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An Indian state shut down the internet for everyone to prevent exam cheating

·2 min read
A farmer uses a mobile phone outside his tent at the site of a protest against new farm laws at a state border on a national highway, in Shahjahanpur
A farmer uses a mobile phone outside his tent at the site of a protest against new farm laws at a state border on a national highway, in Shahjahanpur

For almost 12 hours yesterday (Sept. 26), people in Rajasthan had no internet access at all.

With around 1.6 million people sitting for the Rajasthan Eligibility Exam for Teachers (REET) across more than 4,000 locations, the local government shut down the internet between 6am and 6pm to prevent cheating.

This isn’t the first time the state has cut off internet access under the pretext of exams. And nor is it alone. Within India and abroad, authorities have been shutting down the internet to safeguard against fraudulent activity in education, like fake news and paper leaks.

However, such blackouts aren’t without consequence, activists say.

The cost of internet shutdowns

When this recent shutdown was announced, a donor-supported legal services organization warned against its pitfalls.

“Internet shutdowns have a harrowing impact on citizens and are often disproportionate in nature. Internet shutdowns are bound to cause economic loss, an impact on education, healthcare and other welfare schemes,” the Software Freedom Law Centre (SFLC) wrote in a letter to the chief minister of Rajasthan. “An internet shutdown during a pandemic can be especially grave considering citizens depend on the internet to get information, work and study.”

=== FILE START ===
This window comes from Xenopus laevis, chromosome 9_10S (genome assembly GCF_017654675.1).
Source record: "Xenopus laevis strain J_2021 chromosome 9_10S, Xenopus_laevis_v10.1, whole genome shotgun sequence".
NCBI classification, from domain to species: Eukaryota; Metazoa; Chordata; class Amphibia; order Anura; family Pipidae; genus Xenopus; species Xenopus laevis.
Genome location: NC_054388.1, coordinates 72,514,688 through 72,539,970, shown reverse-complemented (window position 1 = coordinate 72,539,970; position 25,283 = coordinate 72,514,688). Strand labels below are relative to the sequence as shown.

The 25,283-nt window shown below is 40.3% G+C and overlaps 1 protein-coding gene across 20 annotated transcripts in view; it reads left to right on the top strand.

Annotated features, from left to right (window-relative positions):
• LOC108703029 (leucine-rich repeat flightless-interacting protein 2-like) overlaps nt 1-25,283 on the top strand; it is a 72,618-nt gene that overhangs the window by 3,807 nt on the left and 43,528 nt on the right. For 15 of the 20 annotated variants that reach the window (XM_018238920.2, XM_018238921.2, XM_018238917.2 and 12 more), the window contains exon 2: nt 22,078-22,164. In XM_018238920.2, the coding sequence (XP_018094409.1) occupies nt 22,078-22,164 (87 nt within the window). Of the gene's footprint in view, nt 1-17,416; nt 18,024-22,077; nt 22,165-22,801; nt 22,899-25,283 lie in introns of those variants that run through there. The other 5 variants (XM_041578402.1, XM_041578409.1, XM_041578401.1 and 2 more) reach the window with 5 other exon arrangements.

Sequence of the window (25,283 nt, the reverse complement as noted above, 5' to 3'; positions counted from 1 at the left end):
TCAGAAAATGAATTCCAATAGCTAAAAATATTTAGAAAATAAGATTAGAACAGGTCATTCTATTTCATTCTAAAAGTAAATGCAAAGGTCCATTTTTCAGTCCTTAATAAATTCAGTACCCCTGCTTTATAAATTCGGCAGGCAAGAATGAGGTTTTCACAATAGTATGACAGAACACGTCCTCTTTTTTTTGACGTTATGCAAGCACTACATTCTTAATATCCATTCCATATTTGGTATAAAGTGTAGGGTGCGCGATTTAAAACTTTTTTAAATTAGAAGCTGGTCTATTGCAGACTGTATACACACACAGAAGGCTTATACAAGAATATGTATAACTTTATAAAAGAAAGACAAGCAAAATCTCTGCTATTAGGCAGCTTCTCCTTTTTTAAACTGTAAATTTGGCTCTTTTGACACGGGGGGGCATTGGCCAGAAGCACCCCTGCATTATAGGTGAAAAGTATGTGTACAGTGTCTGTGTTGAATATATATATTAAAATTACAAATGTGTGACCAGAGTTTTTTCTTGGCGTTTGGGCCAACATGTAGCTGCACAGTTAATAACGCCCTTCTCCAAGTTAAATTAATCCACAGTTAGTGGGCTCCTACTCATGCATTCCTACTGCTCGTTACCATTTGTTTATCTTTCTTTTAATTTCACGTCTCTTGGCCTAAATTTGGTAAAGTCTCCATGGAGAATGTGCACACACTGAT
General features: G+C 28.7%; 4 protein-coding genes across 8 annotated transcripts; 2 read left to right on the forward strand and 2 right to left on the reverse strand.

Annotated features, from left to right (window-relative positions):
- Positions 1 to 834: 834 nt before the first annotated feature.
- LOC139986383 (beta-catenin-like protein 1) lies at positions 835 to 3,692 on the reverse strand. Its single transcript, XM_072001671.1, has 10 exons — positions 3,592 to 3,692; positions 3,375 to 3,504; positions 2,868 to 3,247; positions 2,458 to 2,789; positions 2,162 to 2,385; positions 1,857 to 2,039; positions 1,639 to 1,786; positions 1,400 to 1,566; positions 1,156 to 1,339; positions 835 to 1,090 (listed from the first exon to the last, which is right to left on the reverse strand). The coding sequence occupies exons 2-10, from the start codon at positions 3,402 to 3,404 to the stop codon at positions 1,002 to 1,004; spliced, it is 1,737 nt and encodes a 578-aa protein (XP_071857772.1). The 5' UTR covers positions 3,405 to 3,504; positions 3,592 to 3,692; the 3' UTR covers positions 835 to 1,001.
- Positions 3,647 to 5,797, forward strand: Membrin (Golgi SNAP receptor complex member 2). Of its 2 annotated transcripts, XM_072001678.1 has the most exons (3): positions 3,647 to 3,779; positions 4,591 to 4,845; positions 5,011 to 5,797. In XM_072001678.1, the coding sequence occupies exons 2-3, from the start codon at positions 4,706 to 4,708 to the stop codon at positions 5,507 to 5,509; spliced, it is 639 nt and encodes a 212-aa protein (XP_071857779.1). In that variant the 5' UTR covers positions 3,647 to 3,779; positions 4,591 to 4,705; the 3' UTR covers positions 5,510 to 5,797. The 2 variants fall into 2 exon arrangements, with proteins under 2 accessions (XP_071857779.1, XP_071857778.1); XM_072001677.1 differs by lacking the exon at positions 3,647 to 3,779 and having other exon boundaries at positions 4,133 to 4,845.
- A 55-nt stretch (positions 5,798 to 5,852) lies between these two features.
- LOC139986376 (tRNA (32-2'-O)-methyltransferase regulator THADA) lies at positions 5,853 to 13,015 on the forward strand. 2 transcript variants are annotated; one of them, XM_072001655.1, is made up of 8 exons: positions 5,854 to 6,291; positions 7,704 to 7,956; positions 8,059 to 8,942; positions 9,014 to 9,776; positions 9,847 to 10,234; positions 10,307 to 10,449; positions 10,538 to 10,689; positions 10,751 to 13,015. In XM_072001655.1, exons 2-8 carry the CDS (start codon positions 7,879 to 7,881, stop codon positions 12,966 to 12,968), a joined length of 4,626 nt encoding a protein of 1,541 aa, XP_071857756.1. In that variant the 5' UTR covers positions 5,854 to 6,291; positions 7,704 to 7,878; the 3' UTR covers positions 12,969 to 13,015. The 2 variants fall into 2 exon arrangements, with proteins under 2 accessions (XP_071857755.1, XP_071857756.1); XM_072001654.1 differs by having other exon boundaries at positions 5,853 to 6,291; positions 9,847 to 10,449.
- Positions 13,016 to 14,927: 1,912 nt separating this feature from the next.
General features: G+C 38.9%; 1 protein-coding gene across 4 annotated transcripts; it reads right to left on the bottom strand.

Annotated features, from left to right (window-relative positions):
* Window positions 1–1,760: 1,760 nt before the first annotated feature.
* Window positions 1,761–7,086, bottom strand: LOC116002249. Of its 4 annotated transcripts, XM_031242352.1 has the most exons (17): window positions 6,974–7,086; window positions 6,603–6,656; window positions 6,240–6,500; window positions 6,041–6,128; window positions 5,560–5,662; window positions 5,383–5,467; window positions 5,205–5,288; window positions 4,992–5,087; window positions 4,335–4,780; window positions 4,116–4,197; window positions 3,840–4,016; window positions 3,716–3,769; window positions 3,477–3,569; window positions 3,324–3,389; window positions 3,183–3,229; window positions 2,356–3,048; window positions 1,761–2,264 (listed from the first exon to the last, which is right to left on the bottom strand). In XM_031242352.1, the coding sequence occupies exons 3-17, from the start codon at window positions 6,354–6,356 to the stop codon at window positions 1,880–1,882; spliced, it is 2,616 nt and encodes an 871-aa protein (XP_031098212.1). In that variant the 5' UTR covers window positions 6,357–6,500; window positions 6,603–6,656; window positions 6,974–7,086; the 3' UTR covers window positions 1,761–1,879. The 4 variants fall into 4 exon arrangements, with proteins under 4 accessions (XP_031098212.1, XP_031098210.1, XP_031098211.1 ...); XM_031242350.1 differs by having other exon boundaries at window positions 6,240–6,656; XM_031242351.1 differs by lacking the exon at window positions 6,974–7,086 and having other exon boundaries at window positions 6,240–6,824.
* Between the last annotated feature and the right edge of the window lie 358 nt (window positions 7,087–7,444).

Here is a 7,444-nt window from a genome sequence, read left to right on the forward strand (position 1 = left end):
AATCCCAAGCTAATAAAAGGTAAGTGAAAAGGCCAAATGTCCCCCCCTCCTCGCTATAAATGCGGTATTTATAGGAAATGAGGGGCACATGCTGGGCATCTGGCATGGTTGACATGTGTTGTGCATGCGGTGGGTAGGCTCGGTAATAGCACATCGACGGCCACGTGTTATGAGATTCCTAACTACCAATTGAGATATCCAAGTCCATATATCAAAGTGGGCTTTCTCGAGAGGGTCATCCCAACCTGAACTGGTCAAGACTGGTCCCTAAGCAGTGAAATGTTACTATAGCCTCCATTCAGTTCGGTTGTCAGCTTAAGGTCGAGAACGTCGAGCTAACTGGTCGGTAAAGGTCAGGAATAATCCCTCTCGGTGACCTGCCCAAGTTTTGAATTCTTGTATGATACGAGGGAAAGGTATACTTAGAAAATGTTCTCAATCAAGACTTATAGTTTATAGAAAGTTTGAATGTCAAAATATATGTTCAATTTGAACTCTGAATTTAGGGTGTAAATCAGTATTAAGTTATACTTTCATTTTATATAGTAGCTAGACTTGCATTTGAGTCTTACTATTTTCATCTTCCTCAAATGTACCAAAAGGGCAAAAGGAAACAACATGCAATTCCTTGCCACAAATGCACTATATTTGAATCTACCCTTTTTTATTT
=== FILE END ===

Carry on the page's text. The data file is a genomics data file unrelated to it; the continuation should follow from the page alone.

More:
Days earlier, the Udaipur trade body, too, protested the blackout, fearing huge financial losses because of industrial and business activity coming to a standstill.

Additionally, the SFLC’s letter stated that temporarily banning the internet to prevent cheating is a violation of law since it does not count as a “public emergency” or “public safety” measure. Another digital rights advocacy firm, the Internet Freedom Foundation, has also accused the Rajasthan government of flouting internet shutdown laws in the past.

But all the outcry was of little avail. Online classes and medical consultations were disrupted. Internet users complained about not being able to work from home, digital payments failing, and navigation becoming inaccessible, among other things. The umpteenth shutdown in the largest Indian state by area, home to over 68 million people, proceeded as planned.

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